• High-end ideas are ideas where the number of potential customers is relatively low, but you can command a premium price. Think about luxury brands like Ferrari, Rolex, and Louis Vuitton — those are all examples of high-end products. Not many people can afford these brands’ sky-high prices — but those who can afford it are willing to pay top dollar, because they associate the brand with luxury, and above all, quality.
  • Labors of love are ideas where both price and demand for the idea are low. For example, our CEO, Ramit Sethi, loves ironing. Ramit is super passionate about ironing. Ask him about it, and he could give you a lengthy lecture about proper ironing technique. But would many people be willing to pay for an online course about ironing? Probably not. That’s not to say you can’t pursue a business idea that’s a labor of love. But if you’re prioritizing profitability, it may be a good idea to look elsewhere.
  • Golden goose ideas have both a lot of customers AND can command a high price. A prototypical example of a Golden Goose business is Apple. The tech company has both millions of customers around the world, and they’re able to charge a premium price for their product — many hundreds and sometimes even thousands of dollars.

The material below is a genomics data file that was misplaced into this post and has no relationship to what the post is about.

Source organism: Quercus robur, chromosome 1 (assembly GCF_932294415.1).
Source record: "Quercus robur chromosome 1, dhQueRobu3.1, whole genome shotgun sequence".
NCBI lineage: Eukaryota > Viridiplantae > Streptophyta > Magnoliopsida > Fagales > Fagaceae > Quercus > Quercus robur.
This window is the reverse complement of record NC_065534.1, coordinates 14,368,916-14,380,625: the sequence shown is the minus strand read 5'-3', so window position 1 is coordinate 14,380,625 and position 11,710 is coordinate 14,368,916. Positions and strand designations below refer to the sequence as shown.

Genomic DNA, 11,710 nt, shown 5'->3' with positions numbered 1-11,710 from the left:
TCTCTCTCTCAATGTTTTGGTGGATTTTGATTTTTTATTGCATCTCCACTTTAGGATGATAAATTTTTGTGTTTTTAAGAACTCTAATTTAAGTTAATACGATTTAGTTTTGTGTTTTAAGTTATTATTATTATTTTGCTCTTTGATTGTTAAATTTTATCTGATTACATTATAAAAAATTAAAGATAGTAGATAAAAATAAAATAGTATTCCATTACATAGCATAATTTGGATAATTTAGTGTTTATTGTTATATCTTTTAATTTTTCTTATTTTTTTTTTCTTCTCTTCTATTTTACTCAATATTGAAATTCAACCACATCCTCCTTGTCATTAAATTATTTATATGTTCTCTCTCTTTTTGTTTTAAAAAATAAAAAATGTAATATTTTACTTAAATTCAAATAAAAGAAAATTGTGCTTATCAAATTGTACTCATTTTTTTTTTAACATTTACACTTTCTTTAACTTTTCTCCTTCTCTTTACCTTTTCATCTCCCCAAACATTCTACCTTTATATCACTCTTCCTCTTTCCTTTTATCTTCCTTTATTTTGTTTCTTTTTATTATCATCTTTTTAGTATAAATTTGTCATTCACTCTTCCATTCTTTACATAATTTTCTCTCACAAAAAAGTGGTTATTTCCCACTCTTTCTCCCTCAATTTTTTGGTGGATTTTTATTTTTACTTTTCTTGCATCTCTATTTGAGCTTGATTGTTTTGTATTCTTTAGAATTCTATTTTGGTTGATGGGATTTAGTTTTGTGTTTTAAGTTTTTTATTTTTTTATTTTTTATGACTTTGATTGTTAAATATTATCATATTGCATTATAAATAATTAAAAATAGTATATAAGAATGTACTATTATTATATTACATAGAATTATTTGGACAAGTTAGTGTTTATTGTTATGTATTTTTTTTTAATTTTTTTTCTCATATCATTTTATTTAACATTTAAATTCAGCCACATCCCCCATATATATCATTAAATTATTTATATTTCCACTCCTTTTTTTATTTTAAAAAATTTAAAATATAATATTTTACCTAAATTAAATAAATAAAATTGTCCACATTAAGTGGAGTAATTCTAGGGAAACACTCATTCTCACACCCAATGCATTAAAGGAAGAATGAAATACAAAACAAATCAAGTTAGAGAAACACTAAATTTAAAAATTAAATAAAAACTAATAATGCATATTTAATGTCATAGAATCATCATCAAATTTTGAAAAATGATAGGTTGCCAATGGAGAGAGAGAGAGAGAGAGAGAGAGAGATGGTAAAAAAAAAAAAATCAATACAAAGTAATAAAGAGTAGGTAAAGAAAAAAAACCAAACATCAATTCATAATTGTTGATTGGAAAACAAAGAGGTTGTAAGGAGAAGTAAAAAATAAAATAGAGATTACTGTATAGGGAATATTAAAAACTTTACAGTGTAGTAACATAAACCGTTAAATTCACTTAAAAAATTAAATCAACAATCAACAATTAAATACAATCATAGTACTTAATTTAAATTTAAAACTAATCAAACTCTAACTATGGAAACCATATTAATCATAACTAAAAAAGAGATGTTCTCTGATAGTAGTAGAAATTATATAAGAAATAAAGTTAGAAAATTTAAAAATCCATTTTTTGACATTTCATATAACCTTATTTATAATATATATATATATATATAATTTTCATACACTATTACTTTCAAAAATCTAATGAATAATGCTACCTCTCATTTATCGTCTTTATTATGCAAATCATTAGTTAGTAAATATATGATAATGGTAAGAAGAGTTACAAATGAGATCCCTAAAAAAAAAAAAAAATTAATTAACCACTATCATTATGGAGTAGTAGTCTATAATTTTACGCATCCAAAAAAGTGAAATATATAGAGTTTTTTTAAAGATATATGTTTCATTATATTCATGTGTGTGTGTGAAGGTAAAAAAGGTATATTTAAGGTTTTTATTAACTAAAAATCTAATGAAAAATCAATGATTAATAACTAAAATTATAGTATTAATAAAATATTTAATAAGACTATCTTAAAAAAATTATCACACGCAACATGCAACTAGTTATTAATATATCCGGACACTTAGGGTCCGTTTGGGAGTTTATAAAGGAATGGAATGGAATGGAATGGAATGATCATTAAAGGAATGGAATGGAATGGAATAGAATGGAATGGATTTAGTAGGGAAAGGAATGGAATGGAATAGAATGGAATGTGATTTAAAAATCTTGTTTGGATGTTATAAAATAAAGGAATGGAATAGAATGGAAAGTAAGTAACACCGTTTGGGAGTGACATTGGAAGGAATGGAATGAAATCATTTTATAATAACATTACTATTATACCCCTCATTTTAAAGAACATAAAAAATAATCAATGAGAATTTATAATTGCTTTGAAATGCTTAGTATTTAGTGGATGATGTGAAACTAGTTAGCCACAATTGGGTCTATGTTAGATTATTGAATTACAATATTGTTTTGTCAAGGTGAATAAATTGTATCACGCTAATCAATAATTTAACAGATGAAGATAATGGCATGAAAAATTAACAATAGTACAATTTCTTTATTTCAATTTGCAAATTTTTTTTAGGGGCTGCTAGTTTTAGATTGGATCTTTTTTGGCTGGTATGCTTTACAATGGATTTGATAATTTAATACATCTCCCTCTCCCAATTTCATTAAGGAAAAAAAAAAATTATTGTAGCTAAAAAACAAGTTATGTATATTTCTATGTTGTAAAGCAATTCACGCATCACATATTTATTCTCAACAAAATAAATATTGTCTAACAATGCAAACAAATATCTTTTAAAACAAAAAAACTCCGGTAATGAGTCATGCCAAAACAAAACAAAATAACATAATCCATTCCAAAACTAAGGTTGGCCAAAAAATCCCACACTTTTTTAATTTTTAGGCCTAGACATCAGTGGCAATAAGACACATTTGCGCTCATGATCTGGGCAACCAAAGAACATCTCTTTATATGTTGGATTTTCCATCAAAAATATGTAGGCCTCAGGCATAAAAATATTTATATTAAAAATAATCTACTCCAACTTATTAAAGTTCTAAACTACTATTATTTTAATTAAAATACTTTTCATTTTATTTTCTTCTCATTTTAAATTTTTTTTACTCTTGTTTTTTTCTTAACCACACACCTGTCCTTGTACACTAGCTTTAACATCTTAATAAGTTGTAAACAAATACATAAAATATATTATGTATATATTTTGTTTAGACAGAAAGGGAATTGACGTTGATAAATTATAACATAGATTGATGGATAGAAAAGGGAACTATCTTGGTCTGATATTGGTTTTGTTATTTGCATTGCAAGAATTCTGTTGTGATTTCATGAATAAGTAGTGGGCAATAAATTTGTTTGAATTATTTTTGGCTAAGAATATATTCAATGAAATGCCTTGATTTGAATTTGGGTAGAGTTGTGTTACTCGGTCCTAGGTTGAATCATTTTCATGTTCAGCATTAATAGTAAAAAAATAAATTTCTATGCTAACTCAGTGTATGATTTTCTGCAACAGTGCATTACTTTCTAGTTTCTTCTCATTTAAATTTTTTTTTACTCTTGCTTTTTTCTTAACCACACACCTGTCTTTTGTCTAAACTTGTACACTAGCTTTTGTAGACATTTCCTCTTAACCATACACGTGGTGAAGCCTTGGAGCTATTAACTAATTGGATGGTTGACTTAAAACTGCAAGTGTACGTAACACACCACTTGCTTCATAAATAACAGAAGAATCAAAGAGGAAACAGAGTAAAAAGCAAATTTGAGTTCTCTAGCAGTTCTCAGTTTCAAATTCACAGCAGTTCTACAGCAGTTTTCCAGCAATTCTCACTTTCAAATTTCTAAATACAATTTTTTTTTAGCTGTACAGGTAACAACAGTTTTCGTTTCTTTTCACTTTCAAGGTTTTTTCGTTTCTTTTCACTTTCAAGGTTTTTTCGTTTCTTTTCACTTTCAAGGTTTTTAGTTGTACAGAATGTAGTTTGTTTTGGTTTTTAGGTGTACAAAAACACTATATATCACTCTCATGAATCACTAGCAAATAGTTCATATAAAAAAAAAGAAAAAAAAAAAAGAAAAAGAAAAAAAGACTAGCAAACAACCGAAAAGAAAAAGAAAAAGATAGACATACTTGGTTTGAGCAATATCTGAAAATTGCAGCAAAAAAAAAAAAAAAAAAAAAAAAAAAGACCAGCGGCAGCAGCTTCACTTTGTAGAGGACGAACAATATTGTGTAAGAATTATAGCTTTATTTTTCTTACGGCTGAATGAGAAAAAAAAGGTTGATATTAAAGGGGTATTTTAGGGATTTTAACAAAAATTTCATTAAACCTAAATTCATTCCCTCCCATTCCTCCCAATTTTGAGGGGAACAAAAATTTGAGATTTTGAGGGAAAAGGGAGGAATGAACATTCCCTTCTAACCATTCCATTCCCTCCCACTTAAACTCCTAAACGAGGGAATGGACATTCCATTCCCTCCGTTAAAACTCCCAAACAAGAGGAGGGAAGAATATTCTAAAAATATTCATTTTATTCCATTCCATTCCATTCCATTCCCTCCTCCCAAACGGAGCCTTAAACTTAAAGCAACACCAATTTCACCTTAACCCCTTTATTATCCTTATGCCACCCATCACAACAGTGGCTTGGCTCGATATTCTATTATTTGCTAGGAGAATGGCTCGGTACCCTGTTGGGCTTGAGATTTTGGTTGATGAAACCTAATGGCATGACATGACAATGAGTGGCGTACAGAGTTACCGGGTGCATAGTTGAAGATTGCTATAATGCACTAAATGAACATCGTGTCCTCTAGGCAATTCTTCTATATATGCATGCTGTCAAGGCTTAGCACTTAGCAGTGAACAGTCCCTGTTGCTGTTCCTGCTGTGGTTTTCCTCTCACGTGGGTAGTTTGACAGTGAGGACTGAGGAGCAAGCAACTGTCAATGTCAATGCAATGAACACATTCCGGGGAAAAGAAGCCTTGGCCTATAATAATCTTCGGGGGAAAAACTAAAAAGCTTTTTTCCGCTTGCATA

What we’ve noticed here at GrowthLab is that the most profitable businesses tend to fall in this last category: the golden goose. Entrepreneurs in this category identify burning pains that a lot of people are willing to pay a lot of money to solve.

A few examples of golden goose ideas that solve burning pains for their audience:

  • Seth Godin’s AltMBA. Career advancement is a huge market, with lots of customers who are looking for advice, and ready to pay a premium for advice they believe gets them the results they want. AltMBA costs participants $3,000 to join and has been taken by more than 2,300 students. That’s $6.9 million in revenue.
  • Steve Kamb’s Nerd Fitness. The company for “nerds, misfits, and mutants” has served 40,000 students through their flagship course, Nerd Fitness Academy.
  • Jenny Blake’s Life After College. Anybody who’s ever been a recent college graduate knows exactly how painful that experience can be, particularly when your path from college to career is not very clear. Jenny Blake charges $995 for her Career Pathfinder course, which helps young adults chart their way through these uncertain waters.

You can take any business idea you have and estimate its profitability by plotting it on this chart. Just think about your idea (or ideas — if you’re like a lot of entrepreneurs we know, you have more than one) and ask yourself two questions:

  1. Roughly how many people are out there who would be interested in this idea?
  2. About how much money would they be willing and able to pay?

The takeaway: The most profitable businesses start with a profitable idea: something that a lot of people will be willing to pay a lot of money for.